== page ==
Slightly worryingly it’s been so long since I last posted here that my little netbook forgot all my login details, and then the backup copy I keep inside my brain also seemed to have been checked out and never returned.
But I saw we have regular updates and whatnot these days, and I have a metaphorical ‘pile’ of albums which have come out over the last few months which have all caused me to say ‘hey I should review that for DP’ and so today I thought, shucks, I should do that. So here I am again. Demon Pigeon needs my renegade approach to punctuation and self serving style to balance out all the being mean to girls we do these days.
Anyway, Mamiffer. I got this about a month ago and unlike most of the promo links I get I clicked on it, primarily because I saw from their press release that they have one Mr Aaron Turner from ISIS in them, and since I am an old man who fears things that are new, I downloaded it. I have been struggling to work out how to review it ever since. The problem I have with this album though, is not that it sounds nothing like ISIS (which it doesn’t) nor indeed that it is bad in any way (which it most certainly is not) but that it is essentially impossible to review.
Everything is reviewable, of course. Take a bunch of words, sling them together, make a point, job done. But I like to listen to an album a few times, come to a conclusion about it, then listen to it as I am writing a review. I am old-fucking-school me. The problem is not in summing up how I feel about this album, my problem lies in the fact that by listening to it, as I am right now, I am fighting the urge to crawl under a duvet in a darkened room, and smother myself with a pillow.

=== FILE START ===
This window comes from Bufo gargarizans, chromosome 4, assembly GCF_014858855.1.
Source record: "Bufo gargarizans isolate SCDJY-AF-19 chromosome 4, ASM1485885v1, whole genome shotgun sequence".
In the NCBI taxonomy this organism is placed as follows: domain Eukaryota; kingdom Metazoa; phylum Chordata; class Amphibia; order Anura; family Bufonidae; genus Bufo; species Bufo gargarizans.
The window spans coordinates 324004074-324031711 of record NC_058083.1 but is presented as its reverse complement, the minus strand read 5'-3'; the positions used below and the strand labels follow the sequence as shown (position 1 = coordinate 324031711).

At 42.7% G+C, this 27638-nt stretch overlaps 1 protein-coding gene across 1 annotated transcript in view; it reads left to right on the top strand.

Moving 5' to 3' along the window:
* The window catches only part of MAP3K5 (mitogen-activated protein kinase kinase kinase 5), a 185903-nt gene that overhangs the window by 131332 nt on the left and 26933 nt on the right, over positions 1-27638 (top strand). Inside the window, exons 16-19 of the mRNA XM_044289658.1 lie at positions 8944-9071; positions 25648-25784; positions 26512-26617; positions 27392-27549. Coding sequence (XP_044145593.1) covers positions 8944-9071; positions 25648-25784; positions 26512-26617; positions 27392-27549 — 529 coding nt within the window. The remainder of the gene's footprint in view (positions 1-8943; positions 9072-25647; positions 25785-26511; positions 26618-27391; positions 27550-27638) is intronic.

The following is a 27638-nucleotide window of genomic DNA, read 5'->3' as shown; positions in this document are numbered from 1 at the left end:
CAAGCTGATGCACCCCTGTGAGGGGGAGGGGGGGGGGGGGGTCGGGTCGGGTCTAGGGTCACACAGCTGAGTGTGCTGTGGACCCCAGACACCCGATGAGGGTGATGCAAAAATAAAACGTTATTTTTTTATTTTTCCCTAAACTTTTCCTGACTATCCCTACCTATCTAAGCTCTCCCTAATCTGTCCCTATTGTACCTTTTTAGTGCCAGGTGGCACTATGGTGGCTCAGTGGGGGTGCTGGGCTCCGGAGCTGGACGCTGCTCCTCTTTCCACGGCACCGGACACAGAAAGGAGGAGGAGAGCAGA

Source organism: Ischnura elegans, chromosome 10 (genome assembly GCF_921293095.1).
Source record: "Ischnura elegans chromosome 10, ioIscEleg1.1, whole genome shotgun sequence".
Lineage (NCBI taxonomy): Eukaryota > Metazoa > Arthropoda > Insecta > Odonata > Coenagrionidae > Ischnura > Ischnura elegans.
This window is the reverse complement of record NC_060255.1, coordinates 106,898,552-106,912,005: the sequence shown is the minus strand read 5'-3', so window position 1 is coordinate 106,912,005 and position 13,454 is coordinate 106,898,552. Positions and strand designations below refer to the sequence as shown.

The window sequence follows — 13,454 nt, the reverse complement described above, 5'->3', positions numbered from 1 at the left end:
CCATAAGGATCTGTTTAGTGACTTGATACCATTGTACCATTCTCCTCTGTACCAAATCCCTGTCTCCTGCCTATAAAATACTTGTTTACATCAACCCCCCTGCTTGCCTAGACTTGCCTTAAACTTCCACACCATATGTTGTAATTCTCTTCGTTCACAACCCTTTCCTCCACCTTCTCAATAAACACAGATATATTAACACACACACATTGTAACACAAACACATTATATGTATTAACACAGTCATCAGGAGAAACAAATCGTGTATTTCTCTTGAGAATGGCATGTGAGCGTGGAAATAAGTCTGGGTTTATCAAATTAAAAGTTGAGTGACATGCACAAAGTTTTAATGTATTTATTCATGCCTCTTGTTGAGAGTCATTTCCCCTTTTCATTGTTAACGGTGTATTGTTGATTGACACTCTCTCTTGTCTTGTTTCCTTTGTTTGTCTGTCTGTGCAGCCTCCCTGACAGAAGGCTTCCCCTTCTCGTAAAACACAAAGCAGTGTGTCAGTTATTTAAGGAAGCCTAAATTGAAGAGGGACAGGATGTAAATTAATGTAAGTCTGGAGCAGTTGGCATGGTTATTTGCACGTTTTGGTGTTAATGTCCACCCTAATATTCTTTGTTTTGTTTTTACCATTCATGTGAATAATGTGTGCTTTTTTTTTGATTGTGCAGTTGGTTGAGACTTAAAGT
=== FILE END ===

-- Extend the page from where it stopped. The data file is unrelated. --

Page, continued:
Mare Decendrii is a collaboration between Turner and avant garde pianist Faith Coloccia and a bunch of other people, but none of that really matters. What it is is five tracks of bewildering instrumental journeys that last sometimes up to 18 minutes, which range from sparse piano interludes that would sit nicely in the soundtrack to an Alejandro González Iñárritu film to dense Native American themes, to sprawling post rock landscapes and yes I am well aware that I am coming of like some wanky Pitchfork writer but I can’t help it, it’s all just so crushingly epic in scale.
It’s not perfect. Over its running time (which could be anything really, I’ve had it on repeat all day and have somewhat lost any grip on the concept of time as a result, but it’s bloody long) there are bits and pieces which threaten to disappear entirely up their own collective sphincters, but they never last for long and are usually followed by something so dazzlingly depressing and gargantuan in scope that you end up forgetting its faults as you slide mercilessly into a pool of your own ennui.
There are moments on this album, like the opening five minutes of second track We Speak In The Dark for instance, where the atmosphere is so utterly abrasive and cold that you half expect to hear Nic Cage screaming about bees over the top of it, or to find that it was the last thing played by a Tory MP as he aspyxi-wanked himself into an early grave.
There are bits that are rather uplifting, there are bits that could haunt you for days, there are bits where it feels as though you might sneeze your frontal lobe out, and there are bits where you think, hey, that’s pretty. Easy listening it isn’t but it is an experimental journey that still remembers you need to have some hooks, and it is an epic musical journey that actually manages to be emotionally engaging, something the new Radiohead album forgot to be.
Unless you only came to this site because Dan reviewed Emmure and you like to wear wifebeaters and have a haircut to cut glass with, I’d say it’s a pretty safe bet there’s something in this album for you. If only all the rest of my to-review pile were this interesting.